Since humans are social beings, partnerships between individuals, businesses, interestbased organizations, schools, governments, and varied combinations thereof, have always been and remain commonplace. In the most frequently associated instance of the term, a partnership is formed between one or more businesses in which partners (owners) co-labor to achieve and share profits and losses (see business partners). Partnerships exist within, and across, sectors. Non-profit, religious, and political organizations may partner together to increase the likelihood of each achieving their mission and to amplify their reach. In what is usually called an alliance, governments may partner to achieve their national interests, sometimes against allied governments who hold contrary interests, such as occurred during World War II and the Cold War. In education, accrediting agencies increasingly evaluate schools by the level and quality of their partnerships with other schools and a variety of other entities across societal sectors. Partnerships also occur at personal levels, such as when two or more individuals agree to domicile together, while other partnerships are not only personal but private, known only to the involved parties. Partnerships present the involved parties with special challenges that must be navigated unto agreement. Overarching goals, levels of give-and-take, areas of responsibility, lines of authority andsuccession, how success is evaluated and distributed, and often a variety of other factors must all be negotiated. Once agreement is reached, the partnership is typically enforceable by civil law, especially if well documented. Partners who wish to make their agreement affirmatively explicit and enforceable typically draw up Articles of Partnership. It is common for information about formally partnered entities to be made public, such as through a press release, a newspaper ad, or public records laws. While partnerships stand to amplify mutual interests and success, some are considered ethically problematic. When a politician, for example, partners with a corporation to advance the corporation's interest in exchange for some benefit, a conflict of interest results. Outcomes for the public good may suffer. While technically legal in some jurisdictions, such practice is broadly viewed negatively or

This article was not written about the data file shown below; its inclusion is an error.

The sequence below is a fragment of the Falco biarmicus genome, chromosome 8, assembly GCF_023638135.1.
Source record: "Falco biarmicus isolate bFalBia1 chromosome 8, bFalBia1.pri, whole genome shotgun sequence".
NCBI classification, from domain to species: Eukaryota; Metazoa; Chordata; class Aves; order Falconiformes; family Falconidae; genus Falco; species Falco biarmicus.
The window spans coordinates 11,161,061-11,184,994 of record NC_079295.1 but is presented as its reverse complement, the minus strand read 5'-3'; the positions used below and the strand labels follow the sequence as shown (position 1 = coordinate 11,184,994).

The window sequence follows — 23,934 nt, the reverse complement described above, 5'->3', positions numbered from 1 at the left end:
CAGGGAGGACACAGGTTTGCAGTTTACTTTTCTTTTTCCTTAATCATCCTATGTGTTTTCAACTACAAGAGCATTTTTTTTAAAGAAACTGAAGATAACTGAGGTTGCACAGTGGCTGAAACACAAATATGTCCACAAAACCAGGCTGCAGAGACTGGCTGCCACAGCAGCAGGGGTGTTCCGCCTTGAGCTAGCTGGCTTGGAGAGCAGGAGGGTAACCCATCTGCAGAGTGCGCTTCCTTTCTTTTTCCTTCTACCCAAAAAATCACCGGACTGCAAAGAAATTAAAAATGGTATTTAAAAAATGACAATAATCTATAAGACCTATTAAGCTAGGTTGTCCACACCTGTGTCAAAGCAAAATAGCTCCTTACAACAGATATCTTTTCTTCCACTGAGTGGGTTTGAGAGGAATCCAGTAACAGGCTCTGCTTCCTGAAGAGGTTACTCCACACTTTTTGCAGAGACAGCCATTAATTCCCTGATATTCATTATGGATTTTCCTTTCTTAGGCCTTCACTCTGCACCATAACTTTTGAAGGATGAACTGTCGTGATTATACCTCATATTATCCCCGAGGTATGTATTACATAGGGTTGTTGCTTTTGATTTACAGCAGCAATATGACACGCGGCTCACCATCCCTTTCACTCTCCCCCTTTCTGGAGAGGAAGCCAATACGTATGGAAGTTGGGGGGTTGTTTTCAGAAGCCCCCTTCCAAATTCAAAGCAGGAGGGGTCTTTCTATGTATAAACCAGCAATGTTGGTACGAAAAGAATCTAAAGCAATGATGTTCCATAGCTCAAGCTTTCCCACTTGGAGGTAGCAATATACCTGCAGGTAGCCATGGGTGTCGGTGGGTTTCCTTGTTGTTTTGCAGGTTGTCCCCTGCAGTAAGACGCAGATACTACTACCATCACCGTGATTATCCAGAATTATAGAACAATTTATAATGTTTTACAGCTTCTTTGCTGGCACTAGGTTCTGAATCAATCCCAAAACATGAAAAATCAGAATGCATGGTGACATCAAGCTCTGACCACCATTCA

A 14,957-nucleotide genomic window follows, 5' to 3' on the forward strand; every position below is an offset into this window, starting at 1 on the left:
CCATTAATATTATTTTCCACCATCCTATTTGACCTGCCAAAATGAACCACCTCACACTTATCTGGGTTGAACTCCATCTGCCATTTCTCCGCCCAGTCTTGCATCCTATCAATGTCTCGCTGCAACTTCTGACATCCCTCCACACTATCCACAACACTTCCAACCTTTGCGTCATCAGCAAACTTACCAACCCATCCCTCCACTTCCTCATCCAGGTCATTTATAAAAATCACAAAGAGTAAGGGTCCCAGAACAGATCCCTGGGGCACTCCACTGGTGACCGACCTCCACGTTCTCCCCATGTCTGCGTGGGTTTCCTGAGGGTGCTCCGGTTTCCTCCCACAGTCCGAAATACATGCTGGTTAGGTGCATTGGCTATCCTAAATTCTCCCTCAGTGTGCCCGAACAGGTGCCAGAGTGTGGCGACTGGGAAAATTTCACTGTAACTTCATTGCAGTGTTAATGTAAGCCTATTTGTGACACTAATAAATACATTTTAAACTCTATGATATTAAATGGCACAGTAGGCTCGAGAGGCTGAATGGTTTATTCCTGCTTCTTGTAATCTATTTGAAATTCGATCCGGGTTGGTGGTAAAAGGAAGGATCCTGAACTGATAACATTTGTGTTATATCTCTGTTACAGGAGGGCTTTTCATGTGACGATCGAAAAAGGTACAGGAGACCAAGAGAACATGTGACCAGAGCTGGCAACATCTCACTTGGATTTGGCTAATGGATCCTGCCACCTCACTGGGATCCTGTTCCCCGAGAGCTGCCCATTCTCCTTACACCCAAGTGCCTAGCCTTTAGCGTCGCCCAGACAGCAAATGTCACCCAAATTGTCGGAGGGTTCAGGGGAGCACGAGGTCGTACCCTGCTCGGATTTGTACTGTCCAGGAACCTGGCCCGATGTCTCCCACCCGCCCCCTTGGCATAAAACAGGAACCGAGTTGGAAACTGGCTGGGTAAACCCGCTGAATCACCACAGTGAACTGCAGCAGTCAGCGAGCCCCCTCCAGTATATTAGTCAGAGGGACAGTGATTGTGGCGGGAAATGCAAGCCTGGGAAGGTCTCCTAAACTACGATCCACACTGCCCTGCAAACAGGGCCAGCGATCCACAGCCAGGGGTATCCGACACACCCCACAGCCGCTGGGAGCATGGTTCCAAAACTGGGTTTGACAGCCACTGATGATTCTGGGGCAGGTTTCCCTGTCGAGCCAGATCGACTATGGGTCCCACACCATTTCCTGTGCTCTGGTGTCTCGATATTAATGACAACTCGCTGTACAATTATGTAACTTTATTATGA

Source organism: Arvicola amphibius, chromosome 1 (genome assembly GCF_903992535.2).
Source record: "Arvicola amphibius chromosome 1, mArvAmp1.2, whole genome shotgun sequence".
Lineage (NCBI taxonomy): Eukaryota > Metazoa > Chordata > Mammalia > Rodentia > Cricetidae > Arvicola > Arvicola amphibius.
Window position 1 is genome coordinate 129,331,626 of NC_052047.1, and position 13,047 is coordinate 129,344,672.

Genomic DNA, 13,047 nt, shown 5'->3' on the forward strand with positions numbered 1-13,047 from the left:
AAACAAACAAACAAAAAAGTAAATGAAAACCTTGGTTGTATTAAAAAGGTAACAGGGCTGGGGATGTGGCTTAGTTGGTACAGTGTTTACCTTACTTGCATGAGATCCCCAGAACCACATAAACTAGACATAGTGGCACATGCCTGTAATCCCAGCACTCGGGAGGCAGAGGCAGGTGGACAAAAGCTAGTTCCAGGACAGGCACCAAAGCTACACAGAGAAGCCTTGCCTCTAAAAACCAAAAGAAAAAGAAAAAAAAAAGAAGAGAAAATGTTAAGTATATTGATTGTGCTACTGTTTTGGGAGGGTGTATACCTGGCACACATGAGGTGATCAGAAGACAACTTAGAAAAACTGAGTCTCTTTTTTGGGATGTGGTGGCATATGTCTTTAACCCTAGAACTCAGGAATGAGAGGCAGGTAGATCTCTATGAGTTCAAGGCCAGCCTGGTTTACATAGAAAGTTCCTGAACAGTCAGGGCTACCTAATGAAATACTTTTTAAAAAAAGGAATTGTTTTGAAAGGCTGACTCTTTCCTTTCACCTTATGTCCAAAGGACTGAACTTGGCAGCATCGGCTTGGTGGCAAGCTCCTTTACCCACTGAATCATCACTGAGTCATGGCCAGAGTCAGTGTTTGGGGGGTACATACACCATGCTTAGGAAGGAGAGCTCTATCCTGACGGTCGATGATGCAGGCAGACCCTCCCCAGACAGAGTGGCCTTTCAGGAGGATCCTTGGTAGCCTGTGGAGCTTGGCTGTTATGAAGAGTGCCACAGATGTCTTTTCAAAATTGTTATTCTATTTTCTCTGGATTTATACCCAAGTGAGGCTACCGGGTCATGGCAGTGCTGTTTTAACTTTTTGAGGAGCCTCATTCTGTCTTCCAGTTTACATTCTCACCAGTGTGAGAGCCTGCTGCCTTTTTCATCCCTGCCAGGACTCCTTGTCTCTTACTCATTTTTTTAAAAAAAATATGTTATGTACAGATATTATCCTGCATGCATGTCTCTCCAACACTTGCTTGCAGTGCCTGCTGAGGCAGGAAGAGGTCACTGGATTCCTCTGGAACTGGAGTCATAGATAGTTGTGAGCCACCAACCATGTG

A corporation is a separate legal entity that has been incorporated through a legislative or registration process established through legislation. Incorporated entities have legal [1] rights and liabilities that are distinct from their employees and shareholders, and may conduct business as either aprofit-seeking business or not for profit business. Early incorporated entities were established by charter (i.e. by an ad hoc act granted by a monarch or passed by a parliament or legislature). Most jurisdictions now allow the creation of new corporations through registration. In addition to legal personality, registered [2][3] corporations tend to have limited liability, be owned by shareholders who can transfer their shares to others, and controlled by a board of directors who are normally elected or appointed by the shareholders. corporation corporation